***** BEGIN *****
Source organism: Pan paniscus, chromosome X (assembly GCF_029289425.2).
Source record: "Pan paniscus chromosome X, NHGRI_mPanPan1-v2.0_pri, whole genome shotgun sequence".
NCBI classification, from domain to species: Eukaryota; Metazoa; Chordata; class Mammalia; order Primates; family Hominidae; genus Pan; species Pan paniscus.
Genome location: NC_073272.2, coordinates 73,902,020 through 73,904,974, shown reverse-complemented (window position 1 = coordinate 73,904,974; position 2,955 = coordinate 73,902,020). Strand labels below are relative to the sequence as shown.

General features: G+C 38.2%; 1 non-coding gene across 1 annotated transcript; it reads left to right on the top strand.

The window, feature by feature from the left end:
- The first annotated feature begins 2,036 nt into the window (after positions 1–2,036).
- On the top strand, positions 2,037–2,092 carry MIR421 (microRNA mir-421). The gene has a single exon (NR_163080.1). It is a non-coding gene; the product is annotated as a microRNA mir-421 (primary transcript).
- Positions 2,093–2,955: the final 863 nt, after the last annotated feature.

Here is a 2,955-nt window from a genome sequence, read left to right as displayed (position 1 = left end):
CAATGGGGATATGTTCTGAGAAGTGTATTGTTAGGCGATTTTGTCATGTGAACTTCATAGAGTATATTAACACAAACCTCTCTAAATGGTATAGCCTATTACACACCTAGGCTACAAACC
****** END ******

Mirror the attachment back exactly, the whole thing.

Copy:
Source organism: Pan paniscus, chromosome X (assembly GCF_029289425.2).
Source record: "Pan paniscus chromosome X, NHGRI_mPanPan1-v2.0_pri, whole genome shotgun sequence".
NCBI classification, from domain to species: Eukaryota; Metazoa; Chordata; class Mammalia; order Primates; family Hominidae; genus Pan; species Pan paniscus.
Genome location: NC_073272.2, coordinates 73,902,020 through 73,904,974, shown reverse-complemented (window position 1 = coordinate 73,904,974; position 2,955 = coordinate 73,902,020). Strand labels below are relative to the sequence as shown.

General features: G+C 38.2%; 1 non-coding gene across 1 annotated transcript; it reads left to right on the top strand.

The window, feature by feature from the left end:
- The first annotated feature begins 2,036 nt into the window (after positions 1–2,036).
- On the top strand, positions 2,037–2,092 carry MIR421 (microRNA mir-421). The gene has a single exon (NR_163080.1). It is a non-coding gene; the product is annotated as a microRNA mir-421 (primary transcript).
- Positions 2,093–2,955: the final 863 nt, after the last annotated feature.

Here is a 2,955-nt window from a genome sequence, read left to right as displayed (position 1 = left end):
CAATGGGGATATGTTCTGAGAAGTGTATTGTTAGGCGATTTTGTCATGTGAACTTCATAGAGTATATTAACACAAACCTCTCTAAATGGTATAGCCTATTACACACCTAGGCTACAAACC